Taboos and Discoveries (WIP)

(The Silence of Ancient Light, continued)

🚀

The sun passed its zenith and shadows lengthened outside, but inside the cavern the changing hue from the light ducts provided the only hint of passing time. Anna and Laxmi continued to interrogate Li-Estl about her world, with Jaci acting as interpreter and filling in what he had already discerned, but Li-Estl was equally curious about their own origins.

“I’ve tried to explain about Earth and how far away it is,” Jaci said, “but I don’t think I’ve done a very good job of it. Li-Estl understands that she lives on a planet, that it’s a sphere, and that it revolves around their sun. They don’t seem to be hampered by any flat-earth kinds of fallacies here, or at least she isn’t. She knows that there are other planets also revolving around the sun, because she has observed the difference in their motion compared to regular stars in the night sky, and because she has texts from earlier astronomers that describe their motion. She gets that.”

“Wait, so they have astronomers here?” Anna asked.

Read more at

Taboos and Discoveries

(2,087 words; 8 min 20 sec reading time)


🚀

Clearly I did not maintain the NanoWrimo momentum of a week ago, but I’m still pretty happy with publishing another scene in only a week’s time. My average scene length does seem to be creeping up, however, with a handful of 2000-word scenes within the past several, including this one. Still not my longest yet, though.

You’ve probably noticed that Chapter 6 is a bit slower, overall, than the preceding chapters. Is it too slow? Too much exposition and explanatory dialogue? Too much telling, not enough showing? I admit, I was almost as exhausted as my characters must have been after the harrowing ride of the previous chapters, when they lurched from one emergency to the next, so I sort of felt like they needed a bit of a break.

Not to worry, however. They aren’t out of the frying pan yet, and out of the frying pan leads to… you guessed it… the fire. There’s plenty of danger still, and things are definitely going to ramp up another notch in intensity. I’ve slowed down on the pace of killing off characters, too, after knocking off nearly half of them almost right away, but don’t let that lull you into complacency. One wrong move, and your favorite gets it! Don’t make me go all GRRM on you!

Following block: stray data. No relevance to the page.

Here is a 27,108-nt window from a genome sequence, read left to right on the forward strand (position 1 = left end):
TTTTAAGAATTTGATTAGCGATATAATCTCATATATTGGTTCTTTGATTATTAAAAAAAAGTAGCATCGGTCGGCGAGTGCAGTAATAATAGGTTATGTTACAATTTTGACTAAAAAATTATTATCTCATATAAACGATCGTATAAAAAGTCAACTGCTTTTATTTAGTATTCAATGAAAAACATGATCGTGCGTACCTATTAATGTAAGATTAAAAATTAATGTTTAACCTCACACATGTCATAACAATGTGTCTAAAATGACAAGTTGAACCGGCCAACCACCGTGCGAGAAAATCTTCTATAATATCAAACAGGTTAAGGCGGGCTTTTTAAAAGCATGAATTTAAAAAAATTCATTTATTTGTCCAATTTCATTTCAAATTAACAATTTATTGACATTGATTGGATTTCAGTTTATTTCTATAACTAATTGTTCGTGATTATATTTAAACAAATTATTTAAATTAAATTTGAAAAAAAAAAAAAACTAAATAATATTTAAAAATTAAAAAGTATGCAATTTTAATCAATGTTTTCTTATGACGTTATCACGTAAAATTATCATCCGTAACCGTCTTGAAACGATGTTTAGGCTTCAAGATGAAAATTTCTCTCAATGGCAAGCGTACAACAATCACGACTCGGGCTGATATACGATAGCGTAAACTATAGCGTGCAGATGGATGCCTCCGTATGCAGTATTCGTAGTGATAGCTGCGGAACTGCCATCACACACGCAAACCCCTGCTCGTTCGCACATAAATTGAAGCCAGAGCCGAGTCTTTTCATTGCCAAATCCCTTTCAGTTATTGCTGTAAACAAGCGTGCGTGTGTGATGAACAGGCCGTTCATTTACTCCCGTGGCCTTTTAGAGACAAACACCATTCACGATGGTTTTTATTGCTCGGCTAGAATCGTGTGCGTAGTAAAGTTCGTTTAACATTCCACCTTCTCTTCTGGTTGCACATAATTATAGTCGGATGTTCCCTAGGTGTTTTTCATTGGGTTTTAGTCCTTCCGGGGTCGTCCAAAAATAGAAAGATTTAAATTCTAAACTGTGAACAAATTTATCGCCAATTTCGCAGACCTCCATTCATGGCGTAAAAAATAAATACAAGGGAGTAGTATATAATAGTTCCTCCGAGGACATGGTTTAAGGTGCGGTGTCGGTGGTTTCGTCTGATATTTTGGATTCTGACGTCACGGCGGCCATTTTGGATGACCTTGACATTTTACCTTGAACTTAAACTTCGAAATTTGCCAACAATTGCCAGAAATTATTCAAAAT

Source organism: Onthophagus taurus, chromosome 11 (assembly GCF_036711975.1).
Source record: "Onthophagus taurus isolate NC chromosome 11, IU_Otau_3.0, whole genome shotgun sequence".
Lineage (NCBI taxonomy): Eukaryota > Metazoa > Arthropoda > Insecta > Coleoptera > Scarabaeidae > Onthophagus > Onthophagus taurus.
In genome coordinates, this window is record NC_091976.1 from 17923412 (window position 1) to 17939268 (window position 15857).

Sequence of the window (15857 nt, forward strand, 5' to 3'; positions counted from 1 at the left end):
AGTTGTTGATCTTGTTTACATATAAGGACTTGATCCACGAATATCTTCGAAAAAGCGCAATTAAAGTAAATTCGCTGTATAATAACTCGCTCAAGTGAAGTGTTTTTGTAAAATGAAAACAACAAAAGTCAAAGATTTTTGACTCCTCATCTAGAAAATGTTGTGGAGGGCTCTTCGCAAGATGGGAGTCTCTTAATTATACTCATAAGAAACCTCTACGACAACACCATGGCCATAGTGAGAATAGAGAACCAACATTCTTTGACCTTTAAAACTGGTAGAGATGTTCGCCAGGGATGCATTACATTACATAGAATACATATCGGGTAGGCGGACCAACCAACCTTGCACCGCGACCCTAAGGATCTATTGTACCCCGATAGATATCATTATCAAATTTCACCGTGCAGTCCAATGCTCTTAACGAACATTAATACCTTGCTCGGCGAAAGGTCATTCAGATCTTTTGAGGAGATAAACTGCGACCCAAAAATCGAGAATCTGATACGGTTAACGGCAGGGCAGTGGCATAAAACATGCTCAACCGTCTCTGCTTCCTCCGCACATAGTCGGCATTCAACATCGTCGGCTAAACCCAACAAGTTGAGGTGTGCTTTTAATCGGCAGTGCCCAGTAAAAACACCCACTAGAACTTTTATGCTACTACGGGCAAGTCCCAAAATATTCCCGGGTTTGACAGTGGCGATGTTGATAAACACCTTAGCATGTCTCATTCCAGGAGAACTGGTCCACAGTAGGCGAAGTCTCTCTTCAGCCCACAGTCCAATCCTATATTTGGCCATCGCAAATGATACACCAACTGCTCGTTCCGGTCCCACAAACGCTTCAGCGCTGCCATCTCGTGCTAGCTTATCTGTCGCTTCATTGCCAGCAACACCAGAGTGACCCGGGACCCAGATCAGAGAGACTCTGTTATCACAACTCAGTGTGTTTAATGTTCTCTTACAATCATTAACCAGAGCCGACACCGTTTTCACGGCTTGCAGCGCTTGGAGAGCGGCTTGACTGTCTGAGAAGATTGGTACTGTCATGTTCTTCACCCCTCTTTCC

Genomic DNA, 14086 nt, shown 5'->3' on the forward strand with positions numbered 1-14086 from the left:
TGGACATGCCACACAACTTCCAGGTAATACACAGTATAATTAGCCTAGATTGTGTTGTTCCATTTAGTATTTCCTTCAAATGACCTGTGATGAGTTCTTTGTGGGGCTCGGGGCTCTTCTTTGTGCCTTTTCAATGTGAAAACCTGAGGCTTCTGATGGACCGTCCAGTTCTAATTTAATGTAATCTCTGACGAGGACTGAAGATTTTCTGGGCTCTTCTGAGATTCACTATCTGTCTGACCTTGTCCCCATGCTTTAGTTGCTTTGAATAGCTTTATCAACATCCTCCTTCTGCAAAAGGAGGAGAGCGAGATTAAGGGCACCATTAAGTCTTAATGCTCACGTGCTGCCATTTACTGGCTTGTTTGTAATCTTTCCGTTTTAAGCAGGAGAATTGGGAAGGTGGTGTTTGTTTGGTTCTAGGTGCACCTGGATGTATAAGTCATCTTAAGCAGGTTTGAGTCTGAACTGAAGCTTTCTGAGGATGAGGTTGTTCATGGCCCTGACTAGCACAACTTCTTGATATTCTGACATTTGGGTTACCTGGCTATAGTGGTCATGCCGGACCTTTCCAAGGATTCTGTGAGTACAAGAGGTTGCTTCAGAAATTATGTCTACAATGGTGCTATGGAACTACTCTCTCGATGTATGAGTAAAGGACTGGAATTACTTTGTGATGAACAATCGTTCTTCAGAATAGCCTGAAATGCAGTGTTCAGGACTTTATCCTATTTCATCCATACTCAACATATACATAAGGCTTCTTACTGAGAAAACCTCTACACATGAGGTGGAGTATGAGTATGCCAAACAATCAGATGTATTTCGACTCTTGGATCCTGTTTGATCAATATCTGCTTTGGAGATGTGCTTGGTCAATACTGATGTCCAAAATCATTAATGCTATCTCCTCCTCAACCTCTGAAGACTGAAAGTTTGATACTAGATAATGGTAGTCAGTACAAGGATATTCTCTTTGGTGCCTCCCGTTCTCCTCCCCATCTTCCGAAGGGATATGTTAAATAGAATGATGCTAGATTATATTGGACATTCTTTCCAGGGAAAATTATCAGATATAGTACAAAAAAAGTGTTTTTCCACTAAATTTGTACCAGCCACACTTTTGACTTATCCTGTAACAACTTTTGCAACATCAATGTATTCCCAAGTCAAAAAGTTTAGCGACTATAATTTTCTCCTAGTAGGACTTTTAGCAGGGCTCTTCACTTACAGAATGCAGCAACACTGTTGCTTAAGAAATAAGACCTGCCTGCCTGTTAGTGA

Of course, his works are international bestsellers and have been made into the most highly rated and watched show in all of HBO history, so perhaps a little GRRM isn’t a bad model to emulate.

So, if these scenes seem slower, you should also pay attention to a fair bit of foreshadowing for coming tension and conflict. Tell me, reader, what do you think is going to happen next?

Leave me a comment and let’s discuss it!


header image credit: Evgeni Tcherkasski / pixabay.com under Pixabay License

Where Are They Now? (WIP)

(The Silence of Ancient Light, continued)

🚀

Anna handed the tablet to Laxmi when she finished reading it and looked at Li-Estl, then Jaci.

“Orta?”

Several of the young students in the chamber heard the word and looked at Anna with heads cocked to one side in what she presumed was a quizzical expression. Jaci, on the other hand, grinned and nodded vigorously.

“So you think the Orta are… were… another space-faring species?”

Read more at

Where Are They Now?

(1,534 words; 6 min 8 sec reading time)


🚀

Two scenes in two days! I guess NanoWrimo is having an effect, even if I am far, far behind their suggested word count for day 3 of the month. No matter, I’m happy with the progress, and I hope you are, too.

Please DO follow the link above to read the entire scene. I promise the link does not take you anywhere except to another page within this same website. You can also always find each scene in the website menu, under Works in Progress / Alpha Reads -> The Silence of Ancient Light.

Nano word counts notwithstanding, with this scene the novel has passed the mystical, mysterious, elusive 50,000 word mark! We’re perhaps just a little over halfway done, so even if that would be enough for Nano, it’s not enough for Silence. No, I don’t really have a word count target, but I do have a scene count target, and that is in the neighborhood of 60 scenes. We’re now at 33.